As a return to work coordinator, how might you work with a doctor who is being uncooperative?
My worker's doctor is being 'uncooperative'
Overwhelmingly doctors do their best to work with employers during the return to work process. Sometimes doctors may appear to be uncooperative but they may actually just be flat out dealing with ill patients, or they may not know what you need.
Approximately 3% of your average doctor's patient list is made up of workers with workers compensation claims and doctors don't typically receive any training on assisting their patients back to work. So, don't assume that doctors are deliberately being uncooperative; it's likely they don't know what you need/want. Making things as easy and clear for them as you can will help you both!
Only 41% of doctors believe that their patient's employer wants their patient back at work. Only 27% believe that the employer will stick to the restrictions they outline on their certificate and only 22% have confidence in the employer's RTW Coordinator. Based on these perceptions, and before you come to the conclusion that your worker's doctor is being uncooperative, you should talk to the doctor about the best way to communicate with them and seek to reassure your worker's doctor that:
their patient is a vital part of your workplace and you want to help them in any way you can with their recovery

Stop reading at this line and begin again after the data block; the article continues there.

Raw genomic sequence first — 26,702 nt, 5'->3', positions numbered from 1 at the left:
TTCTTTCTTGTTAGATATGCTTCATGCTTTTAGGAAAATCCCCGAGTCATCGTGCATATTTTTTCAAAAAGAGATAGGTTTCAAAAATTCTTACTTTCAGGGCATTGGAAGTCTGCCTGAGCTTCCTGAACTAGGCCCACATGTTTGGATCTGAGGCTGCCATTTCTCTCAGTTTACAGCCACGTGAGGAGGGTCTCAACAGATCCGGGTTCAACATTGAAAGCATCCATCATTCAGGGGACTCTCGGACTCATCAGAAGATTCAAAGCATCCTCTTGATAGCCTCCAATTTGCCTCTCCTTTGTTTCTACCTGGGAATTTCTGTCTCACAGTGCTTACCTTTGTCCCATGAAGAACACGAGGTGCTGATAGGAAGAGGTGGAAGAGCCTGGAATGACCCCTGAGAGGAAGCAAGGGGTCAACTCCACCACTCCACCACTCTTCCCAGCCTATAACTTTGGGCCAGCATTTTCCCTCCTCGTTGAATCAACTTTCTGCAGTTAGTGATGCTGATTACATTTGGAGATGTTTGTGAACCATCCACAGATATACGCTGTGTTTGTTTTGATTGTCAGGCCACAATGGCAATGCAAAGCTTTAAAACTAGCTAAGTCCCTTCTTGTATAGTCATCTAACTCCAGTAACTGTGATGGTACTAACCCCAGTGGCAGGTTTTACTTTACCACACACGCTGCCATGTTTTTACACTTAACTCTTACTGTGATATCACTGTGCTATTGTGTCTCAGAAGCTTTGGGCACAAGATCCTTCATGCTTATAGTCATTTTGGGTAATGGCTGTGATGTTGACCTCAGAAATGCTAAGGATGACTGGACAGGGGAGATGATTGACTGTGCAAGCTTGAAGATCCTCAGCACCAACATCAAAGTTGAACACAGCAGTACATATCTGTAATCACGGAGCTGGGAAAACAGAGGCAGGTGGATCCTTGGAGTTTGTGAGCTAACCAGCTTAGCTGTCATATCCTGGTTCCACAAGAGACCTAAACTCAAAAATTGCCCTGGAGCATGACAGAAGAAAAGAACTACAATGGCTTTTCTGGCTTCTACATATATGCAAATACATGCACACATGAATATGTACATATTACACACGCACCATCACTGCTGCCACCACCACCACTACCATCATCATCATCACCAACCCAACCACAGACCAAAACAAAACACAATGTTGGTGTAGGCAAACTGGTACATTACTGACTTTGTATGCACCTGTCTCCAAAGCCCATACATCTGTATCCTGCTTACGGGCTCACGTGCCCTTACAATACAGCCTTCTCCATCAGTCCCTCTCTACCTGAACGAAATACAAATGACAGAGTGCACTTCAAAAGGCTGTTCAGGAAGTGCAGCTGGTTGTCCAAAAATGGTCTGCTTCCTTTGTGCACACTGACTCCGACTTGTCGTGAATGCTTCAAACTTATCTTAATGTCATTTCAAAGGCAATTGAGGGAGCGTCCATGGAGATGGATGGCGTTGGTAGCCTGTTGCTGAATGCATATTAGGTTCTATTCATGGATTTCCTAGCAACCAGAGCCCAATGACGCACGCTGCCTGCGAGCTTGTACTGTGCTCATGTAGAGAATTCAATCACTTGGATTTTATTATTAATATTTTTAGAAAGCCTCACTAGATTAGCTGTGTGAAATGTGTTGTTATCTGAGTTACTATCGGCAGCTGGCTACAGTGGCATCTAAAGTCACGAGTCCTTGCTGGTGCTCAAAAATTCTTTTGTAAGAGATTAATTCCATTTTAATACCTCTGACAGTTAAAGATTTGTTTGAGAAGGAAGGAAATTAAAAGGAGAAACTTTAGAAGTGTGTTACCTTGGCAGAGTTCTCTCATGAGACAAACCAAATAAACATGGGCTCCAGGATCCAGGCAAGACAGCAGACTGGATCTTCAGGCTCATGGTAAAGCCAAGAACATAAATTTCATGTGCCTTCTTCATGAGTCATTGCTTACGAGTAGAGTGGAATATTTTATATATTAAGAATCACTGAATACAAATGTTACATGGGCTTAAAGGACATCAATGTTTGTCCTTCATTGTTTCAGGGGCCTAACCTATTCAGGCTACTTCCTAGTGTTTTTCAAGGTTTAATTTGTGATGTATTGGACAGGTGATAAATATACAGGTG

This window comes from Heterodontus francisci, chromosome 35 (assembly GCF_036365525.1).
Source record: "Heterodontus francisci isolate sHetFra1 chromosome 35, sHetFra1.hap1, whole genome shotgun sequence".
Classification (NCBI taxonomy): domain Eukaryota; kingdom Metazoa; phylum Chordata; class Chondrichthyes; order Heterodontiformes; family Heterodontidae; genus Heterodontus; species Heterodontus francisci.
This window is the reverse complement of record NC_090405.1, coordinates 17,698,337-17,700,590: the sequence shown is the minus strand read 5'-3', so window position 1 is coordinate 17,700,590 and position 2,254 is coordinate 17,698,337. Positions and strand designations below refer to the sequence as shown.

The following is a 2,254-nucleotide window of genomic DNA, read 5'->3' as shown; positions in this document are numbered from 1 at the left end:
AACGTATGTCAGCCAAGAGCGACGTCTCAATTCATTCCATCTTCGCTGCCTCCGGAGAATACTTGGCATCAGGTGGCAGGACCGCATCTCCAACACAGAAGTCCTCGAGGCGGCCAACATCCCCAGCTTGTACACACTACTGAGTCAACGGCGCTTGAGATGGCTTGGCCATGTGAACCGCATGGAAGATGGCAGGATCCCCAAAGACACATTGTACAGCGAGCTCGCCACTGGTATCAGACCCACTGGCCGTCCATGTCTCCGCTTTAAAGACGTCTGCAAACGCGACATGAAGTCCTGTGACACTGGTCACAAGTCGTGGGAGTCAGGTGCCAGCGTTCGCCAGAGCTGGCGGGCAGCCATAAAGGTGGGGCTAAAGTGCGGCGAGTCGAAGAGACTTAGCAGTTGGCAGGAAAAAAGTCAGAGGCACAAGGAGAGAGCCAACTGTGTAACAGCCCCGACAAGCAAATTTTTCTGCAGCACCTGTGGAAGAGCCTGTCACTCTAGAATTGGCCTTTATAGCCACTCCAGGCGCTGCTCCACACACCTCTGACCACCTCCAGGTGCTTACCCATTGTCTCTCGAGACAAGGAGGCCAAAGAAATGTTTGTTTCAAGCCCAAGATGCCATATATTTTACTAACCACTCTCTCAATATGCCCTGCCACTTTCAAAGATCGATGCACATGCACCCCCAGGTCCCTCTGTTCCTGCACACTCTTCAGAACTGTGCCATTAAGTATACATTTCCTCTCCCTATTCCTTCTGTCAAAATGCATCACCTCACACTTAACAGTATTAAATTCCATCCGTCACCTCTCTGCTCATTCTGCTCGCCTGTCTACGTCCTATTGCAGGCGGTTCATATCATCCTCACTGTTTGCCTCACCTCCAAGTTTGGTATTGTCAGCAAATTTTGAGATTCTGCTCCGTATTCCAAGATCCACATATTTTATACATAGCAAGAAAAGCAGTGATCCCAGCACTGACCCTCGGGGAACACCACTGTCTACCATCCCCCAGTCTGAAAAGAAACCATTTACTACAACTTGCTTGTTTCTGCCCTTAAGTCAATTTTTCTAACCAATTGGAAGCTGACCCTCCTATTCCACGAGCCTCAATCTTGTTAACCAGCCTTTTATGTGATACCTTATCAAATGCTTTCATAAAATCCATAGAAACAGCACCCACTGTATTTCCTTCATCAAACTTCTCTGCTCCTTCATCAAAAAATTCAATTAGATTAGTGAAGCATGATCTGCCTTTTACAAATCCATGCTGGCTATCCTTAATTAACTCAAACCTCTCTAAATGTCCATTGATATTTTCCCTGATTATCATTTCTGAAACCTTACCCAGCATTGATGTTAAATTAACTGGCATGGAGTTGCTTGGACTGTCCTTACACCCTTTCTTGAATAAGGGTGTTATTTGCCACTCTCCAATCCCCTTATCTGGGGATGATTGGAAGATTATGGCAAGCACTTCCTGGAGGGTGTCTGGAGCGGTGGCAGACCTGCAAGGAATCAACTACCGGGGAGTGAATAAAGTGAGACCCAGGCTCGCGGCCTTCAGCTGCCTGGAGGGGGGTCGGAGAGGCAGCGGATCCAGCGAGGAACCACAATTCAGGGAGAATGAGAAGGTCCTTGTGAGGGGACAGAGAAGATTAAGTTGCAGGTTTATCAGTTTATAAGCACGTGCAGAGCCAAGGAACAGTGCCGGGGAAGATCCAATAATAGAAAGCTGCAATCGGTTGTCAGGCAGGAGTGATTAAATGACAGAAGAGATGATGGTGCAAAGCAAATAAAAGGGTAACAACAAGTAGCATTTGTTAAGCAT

your workplace is safe (issues that caused the injury have been resolved, if appropriate)
you have suitable duties available for them as soon as they are ready
their patient will be supported and monitored throughout their recovery
you will contact them if a restriction they outline in their certificates is unclear
monitor and support their patient throughout their recovery and RTW.
Make sure you are prepared before any contact with the doctor – your conversations and communications should reassure the doctor that you are capable and trustworthy and that you know the limits of your expertise (for example, that you will ask for help when you need it and not make assumptions about their patient's capabilities).
Show the doctor that you want to support their patient and be proactive; don't wait for the doctor to call you.
Applying the principles above will improve your chances of having an effective relationship with your worker's doctor. They should make your life easier, though it's worth noting that doctors are not obliged to respond to employer queries.
While the majority of doctors, despite their busy schedules, make time for employer queries, unfortunately some doctors refuse to acknowledge emails, letters or phone calls in relation to return to work. Although there is not much that can be done to force a response, you should document these attempts. As an employer, the obligation to consult with the worker's treating health practitioner is not negated because you have to deal with an 'uncooperative' doctor.
It's important that you can demonstrate that you have made all reasonable efforts to consult with your worker's doctor.
WorkSafe continues to actively work with doctors to improve their understanding of workers compensation matters and how they can assist both workers and employers to achieve early, safe and sustainable return to work outcomes.
Solve return to work problems
Return to work coordinators play a valuable role in helping an injured worker get back to work. Find out how to solve common return to work problems to help you if you're having difficulty supporting an injured worker.